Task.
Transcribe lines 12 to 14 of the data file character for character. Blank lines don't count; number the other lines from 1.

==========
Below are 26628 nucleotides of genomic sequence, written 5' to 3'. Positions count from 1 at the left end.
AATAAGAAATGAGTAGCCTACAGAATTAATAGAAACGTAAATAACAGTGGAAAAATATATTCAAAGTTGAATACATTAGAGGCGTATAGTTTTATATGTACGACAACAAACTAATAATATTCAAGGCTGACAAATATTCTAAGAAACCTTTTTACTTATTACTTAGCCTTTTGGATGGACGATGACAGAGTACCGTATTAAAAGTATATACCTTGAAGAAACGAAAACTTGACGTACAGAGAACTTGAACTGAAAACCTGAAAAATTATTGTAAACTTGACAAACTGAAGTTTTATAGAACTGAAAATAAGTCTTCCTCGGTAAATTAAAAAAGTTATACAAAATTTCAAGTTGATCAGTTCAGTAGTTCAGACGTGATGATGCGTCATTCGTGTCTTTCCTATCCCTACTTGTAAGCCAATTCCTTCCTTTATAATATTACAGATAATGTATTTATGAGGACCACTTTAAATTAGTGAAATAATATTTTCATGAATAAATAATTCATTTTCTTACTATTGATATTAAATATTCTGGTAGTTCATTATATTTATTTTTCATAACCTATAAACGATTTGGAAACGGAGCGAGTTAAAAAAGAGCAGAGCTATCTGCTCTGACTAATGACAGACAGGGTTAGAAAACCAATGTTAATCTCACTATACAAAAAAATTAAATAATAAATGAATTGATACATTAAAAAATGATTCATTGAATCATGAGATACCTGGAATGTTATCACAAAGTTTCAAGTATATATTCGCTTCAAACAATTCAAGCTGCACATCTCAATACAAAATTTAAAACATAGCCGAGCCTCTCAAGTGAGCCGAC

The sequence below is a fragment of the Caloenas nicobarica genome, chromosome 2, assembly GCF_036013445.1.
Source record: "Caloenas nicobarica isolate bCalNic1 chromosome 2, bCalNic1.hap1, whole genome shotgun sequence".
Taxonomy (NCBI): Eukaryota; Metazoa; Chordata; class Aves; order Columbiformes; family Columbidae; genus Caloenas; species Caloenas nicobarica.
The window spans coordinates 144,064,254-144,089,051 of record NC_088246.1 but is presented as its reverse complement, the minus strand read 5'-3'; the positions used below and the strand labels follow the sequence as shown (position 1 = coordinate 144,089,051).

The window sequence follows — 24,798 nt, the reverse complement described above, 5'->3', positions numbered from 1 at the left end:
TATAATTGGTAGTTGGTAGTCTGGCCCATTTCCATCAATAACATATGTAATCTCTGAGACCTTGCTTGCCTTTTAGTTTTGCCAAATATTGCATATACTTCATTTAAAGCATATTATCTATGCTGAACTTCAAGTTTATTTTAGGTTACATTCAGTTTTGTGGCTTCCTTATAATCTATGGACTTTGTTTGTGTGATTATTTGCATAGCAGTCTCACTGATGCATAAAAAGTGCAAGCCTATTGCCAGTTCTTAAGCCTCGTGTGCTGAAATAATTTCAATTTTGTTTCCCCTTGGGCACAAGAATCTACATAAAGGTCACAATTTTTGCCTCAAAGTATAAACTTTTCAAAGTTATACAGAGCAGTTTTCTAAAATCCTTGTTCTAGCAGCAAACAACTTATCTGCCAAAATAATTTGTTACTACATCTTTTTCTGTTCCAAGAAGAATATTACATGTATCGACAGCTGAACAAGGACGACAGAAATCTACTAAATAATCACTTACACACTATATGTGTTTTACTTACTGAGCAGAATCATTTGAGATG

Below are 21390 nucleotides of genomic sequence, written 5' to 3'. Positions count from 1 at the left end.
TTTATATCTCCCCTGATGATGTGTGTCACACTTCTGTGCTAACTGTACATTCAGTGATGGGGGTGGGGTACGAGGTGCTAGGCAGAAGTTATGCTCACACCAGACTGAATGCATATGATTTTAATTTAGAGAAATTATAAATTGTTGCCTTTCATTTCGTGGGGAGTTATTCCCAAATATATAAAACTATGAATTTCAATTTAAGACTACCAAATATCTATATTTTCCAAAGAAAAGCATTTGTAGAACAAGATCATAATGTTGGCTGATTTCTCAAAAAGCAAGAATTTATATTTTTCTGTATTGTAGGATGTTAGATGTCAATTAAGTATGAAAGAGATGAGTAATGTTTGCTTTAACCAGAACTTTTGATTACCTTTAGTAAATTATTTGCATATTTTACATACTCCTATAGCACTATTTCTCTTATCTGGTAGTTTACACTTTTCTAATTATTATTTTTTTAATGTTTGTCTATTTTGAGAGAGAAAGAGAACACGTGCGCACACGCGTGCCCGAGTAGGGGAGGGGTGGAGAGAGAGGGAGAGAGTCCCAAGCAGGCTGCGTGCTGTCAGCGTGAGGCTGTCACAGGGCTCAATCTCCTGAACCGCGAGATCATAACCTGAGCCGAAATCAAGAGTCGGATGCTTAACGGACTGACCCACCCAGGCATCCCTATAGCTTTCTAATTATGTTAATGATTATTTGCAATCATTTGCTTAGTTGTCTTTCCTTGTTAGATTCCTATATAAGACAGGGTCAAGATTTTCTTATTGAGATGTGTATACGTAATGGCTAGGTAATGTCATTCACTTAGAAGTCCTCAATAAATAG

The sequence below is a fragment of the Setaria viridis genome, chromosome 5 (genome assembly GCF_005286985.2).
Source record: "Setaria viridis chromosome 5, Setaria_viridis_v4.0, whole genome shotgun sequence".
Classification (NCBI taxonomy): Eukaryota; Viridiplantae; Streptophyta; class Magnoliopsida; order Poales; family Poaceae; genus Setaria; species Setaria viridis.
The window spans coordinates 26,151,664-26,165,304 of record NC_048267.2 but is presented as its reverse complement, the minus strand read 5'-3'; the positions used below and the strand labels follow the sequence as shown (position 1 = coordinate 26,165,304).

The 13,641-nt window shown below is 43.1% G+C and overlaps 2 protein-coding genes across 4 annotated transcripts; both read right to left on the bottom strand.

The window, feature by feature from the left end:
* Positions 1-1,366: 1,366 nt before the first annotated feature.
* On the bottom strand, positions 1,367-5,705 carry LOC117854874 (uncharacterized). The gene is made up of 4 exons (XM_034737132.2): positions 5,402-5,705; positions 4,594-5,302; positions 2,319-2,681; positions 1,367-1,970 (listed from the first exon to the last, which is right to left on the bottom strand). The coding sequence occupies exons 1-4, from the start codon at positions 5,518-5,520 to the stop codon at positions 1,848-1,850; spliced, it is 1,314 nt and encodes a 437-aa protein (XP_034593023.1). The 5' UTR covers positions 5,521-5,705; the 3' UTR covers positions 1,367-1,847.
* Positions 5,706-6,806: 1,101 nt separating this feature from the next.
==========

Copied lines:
Source record: "Setaria viridis chromosome 5, Setaria_viridis_v4.0, whole genome shotgun sequence".
Classification (NCBI taxonomy): Eukaryota; Viridiplantae; Streptophyta; class Magnoliopsida; order Poales; family Poaceae; genus Setaria; species Setaria viridis.
The window spans coordinates 26,151,664-26,165,304 of record NC_048267.2 but is presented as its reverse complement, the minus strand read 5'-3'; the positions used below and the strand labels follow the sequence as shown (position 1 = coordinate 26,165,304).